The phenomenon of this Jewish fifth column for Arab and Muslim terror is now doing serious damage to the struggle for survival not just by Israel but by the west in general. Two writers have recently produced withering critiques of these people and the harm they are doing: Bruce Bawer, author of While Europe Slept, and Professor Alvin Rosenfeld, whose article has horrified American liberal Jews who refuse to acknowledge their own faces in Caliban’s mirror.

I find it incredible that you would accuse Jews who object to the wanton violence of Israel as a fifth column. Have you looked up the meaning of that term Melanie? Here it is:

A clandestine subversive organization working within a country to further an invading enemy’s military and political aims.

Now, does that term fit for a group of Jews concerned with Israeli atrocities? I would argue not. In fact if you drop the ‘clandestine’ the term would be fit much better to organisations like AIPAC in the USA or Labour Friends of Israel, Conservative Friends of Israel or Lib Dem Friends of Israel. The clue (seeing as you don’t have one) is “invading enemy’s military and political aims“. Who is doing the invading Melanie? And under the pretense of it being self defence… hmmm what does that remind me of?

One of the most painful aspects of all of the Jewish tragedy is that, throughout the unending history of Jewish persecution — from the medieval Christian converts to Marx and beyond —Jews have figured, for a variety of reasons, as prominent accomplices of those who wished to destroy the Jewish people. These signatories are firmly in that lamentable tradition. And since today’s principal battleground is — as the Islamists well understand but we in the west do not — the battleground of ideas, the contribution of these Israel-bashing Jewish intellectuals to the cause of those who hate Jews, the west and human rights is immense.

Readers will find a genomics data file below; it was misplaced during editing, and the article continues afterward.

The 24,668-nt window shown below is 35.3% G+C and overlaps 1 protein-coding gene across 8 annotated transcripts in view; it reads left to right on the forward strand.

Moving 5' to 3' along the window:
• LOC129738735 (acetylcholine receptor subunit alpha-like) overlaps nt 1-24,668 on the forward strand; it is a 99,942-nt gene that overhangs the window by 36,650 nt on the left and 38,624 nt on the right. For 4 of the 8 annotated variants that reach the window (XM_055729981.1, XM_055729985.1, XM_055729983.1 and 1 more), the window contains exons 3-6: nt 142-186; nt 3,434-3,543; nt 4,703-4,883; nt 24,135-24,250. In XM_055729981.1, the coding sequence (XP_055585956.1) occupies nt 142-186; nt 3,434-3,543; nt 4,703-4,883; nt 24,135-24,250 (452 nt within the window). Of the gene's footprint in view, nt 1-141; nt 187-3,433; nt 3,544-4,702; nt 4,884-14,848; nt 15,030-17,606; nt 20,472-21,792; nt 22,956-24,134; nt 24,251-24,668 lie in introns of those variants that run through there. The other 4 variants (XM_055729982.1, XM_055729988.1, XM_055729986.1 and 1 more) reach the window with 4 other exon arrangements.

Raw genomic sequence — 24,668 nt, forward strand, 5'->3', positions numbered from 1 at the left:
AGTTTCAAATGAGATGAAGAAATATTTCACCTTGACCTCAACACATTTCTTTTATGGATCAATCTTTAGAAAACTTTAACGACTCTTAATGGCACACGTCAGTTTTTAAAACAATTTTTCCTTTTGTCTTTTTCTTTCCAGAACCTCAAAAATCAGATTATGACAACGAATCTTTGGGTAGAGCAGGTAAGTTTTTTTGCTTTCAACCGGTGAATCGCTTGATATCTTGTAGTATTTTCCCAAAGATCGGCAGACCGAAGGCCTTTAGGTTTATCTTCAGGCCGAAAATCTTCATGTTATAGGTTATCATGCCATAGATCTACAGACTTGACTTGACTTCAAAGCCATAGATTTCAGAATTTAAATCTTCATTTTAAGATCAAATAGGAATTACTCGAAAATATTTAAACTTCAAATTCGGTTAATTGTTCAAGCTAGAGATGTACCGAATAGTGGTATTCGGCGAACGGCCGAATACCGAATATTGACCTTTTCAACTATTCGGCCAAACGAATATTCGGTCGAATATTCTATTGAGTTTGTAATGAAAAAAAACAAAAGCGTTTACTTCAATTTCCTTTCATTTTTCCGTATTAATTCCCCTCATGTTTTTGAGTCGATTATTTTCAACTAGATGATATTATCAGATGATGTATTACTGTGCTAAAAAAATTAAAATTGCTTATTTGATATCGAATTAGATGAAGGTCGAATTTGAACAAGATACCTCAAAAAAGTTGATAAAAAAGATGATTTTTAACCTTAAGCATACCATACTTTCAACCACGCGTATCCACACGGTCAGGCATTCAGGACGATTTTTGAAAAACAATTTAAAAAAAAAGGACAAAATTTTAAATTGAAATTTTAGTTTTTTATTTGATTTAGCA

No one is denying that Jews have suffered terribly in the past because of European barbarism throughout the ages. It’s a series of shameful episodes in our History. But speaking of History, look at how well Jews and the Muslims you so obviously hate got on in the past. Why should Muslims have to pay for European crimes. If you need a direction to point that huge chip on your shoulder, European Christians would be a more logical target. The current problems between Jews and Muslims in the Middle East stem largely from the theft of Muslim land, aided and abetted once again by European colonial powers. The suffering of Jews in the past does not give some of them the right to commit similar crimes now.

When Daniel Pipes was recently drowned out by Islamists at the University of California-Irvine, this (via LGF) was what they were saying: